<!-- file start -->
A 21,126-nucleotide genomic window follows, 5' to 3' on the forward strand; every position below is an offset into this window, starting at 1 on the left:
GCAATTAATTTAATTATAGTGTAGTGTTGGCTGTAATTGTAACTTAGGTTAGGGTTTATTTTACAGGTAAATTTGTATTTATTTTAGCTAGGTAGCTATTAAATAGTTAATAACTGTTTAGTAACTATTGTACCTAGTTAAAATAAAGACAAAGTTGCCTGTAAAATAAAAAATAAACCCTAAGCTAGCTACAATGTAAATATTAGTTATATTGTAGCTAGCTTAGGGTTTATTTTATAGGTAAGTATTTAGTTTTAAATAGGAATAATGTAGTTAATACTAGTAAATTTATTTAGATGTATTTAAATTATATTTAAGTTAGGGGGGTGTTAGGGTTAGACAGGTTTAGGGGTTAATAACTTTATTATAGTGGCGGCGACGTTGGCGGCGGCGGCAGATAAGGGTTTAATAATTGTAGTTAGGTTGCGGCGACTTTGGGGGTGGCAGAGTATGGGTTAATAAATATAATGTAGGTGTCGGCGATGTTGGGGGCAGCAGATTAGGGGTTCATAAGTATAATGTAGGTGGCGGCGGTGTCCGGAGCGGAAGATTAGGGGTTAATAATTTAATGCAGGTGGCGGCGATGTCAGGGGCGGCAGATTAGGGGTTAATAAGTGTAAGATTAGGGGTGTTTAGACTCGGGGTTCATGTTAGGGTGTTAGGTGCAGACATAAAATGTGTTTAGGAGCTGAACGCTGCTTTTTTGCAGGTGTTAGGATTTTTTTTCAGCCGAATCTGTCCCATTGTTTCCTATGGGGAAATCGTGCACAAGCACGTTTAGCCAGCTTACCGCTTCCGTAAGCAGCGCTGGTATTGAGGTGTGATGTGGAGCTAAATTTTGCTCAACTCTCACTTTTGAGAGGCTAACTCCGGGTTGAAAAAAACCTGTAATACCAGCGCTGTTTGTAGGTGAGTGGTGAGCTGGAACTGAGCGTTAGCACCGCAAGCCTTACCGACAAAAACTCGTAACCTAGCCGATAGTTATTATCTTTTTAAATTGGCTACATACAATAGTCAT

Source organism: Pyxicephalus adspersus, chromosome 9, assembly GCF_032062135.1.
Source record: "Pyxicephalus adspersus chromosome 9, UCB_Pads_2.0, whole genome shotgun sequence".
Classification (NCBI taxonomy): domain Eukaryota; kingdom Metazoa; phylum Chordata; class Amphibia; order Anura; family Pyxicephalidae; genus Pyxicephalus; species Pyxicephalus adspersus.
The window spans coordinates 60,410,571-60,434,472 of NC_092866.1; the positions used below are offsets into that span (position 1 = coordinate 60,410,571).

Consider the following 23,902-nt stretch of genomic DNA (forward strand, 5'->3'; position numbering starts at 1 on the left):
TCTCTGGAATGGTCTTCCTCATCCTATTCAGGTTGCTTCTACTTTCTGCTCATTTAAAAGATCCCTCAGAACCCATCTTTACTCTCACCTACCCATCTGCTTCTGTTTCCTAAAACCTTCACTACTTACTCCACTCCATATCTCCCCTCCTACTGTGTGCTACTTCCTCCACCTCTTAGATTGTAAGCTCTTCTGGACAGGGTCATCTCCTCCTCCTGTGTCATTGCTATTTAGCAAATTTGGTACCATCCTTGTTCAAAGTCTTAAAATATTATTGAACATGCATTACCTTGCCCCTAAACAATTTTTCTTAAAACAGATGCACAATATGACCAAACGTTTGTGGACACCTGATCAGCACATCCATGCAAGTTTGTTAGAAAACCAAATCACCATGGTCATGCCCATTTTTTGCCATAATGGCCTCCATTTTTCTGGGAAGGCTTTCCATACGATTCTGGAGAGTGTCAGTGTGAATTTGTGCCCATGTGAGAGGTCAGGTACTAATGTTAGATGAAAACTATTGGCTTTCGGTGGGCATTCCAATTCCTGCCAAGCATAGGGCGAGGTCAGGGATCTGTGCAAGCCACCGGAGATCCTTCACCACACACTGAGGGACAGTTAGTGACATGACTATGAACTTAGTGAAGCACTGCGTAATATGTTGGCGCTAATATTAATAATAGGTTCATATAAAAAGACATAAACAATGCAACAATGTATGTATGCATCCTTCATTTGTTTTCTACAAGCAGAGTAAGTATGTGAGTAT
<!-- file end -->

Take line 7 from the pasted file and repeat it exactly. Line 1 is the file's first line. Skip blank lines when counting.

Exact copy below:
Consider the following 23,902-nt stretch of genomic DNA (forward strand, 5'->3'; position numbering starts at 1 on the left):